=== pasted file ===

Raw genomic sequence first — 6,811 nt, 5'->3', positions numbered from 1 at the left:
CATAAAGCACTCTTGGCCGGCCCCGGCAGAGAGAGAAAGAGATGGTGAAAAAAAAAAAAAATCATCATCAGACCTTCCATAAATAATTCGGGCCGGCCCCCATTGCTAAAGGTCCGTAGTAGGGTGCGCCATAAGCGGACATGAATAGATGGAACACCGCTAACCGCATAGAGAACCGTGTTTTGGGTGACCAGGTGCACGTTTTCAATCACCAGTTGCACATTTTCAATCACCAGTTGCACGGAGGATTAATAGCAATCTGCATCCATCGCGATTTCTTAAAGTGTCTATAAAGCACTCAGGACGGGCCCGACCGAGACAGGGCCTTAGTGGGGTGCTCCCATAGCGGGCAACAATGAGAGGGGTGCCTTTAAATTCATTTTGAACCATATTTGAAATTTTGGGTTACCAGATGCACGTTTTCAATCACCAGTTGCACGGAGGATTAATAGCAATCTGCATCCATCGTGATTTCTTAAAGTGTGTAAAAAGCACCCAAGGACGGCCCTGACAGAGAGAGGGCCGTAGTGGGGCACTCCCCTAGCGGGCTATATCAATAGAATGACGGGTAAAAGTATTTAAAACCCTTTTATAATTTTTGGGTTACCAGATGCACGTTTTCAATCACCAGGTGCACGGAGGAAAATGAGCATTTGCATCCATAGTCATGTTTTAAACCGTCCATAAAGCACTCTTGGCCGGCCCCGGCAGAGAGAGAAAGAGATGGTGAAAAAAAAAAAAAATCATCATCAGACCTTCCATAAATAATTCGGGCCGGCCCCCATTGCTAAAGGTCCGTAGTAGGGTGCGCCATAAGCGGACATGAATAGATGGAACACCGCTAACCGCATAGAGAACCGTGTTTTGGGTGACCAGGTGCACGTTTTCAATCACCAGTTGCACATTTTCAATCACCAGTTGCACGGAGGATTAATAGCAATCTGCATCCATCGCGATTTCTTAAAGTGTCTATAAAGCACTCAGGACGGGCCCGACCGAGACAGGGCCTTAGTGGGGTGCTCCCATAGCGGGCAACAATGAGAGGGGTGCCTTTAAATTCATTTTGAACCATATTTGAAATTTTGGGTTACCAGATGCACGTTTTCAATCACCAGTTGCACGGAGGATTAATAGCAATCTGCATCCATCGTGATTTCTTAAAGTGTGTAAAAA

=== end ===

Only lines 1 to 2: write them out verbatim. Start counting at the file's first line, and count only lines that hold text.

Raw genomic sequence first — 6,811 nt, 5'->3', positions numbered from 1 at the left:
CATAAAGCACTCTTGGCCGGCCCCGGCAGAGAGAGAAAGAGATGGTGAAAAAAAAAAAAAATCATCATCAGACCTTCCATAAATAATTCGGGCCGGCCCCCATTGCTAAAGGTCCGTAGTAGGGTGCGCCATAAGCGGACATGAATAGATGGAACACCGCTAACCGCATAGAGAACCGTGTTTTGGGTGACCAGGTGCACGTTTTCAATCACCAGTTGCACATTTTCAATCACCAGTTGCACGGAGGATTAATAGCAATCTGCATCCATCGCGATTTCTTAAAGTGTCTATAAAGCACTCAGGACGGGCCCGACCGAGACAGGGCCTTAGTGGGGTGCTCCCATAGCGGGCAACAATGAGAGGGGTGCCTTTAAATTCATTTTGAACCATATTTGAAATTTTGGGTTACCAGATGCACGTTTTCAATCACCAGTTGCACGGAGGATTAATAGCAATCTGCATCCATCGTGATTTCTTAAAGTGTGTAAAAAGCACCCAAGGACGGCCCTGACAGAGAGAGGGCCGTAGTGGGGCACTCCCCTAGCGGGCTATATCAATAGAATGACGGGTAAAAGTATTTAAAACCCTTTTATAATTTTTGGGTTACCAGATGCACGTTTTCAATCACCAGGTGCACGGAGGAAAATGAGCATTTGCATCCATAGTCATGTTTTAAACCGTCCATAAAGCACTCTTGGCCGGCCCCGGCAGAGAGAGAAAGAGATGGTGAAAAAAAAAAAAAATCATCATCAGACCTTCCATAAATAATTCGGGCCGGCCCCCATTGCTAAAGGTCCGTAGTAGGGTGCGCCATAAGCGGACATGAATAGATGGAACACCGCTAACCGCATAGAGAACCGTGTTTTGGGTGACCAGGTGCACGTTTTCAATCACCAGTTGCACATTTTCAATCACCAGTTGCACGGAGGATTAATAGCAATCTGCATCCATCGCGATTTCTTAAAGTGTCTATAAAGCACTCAGGACGGGCCCGACCGAGACAGGGCCTTAGTGGGGTGCTCCCATAGCGGGCAACAATGAGAGGGGTGCCTTTAAATTCATTTTGAACCATATTTGAAATTTTGGGTTACCAGATGCACGTTTTCAATCACCAGTTGCACGGAGGATTAATAGCAATCTGCATCCATCGTGATTTCTTAAAGTGTGTAAAAA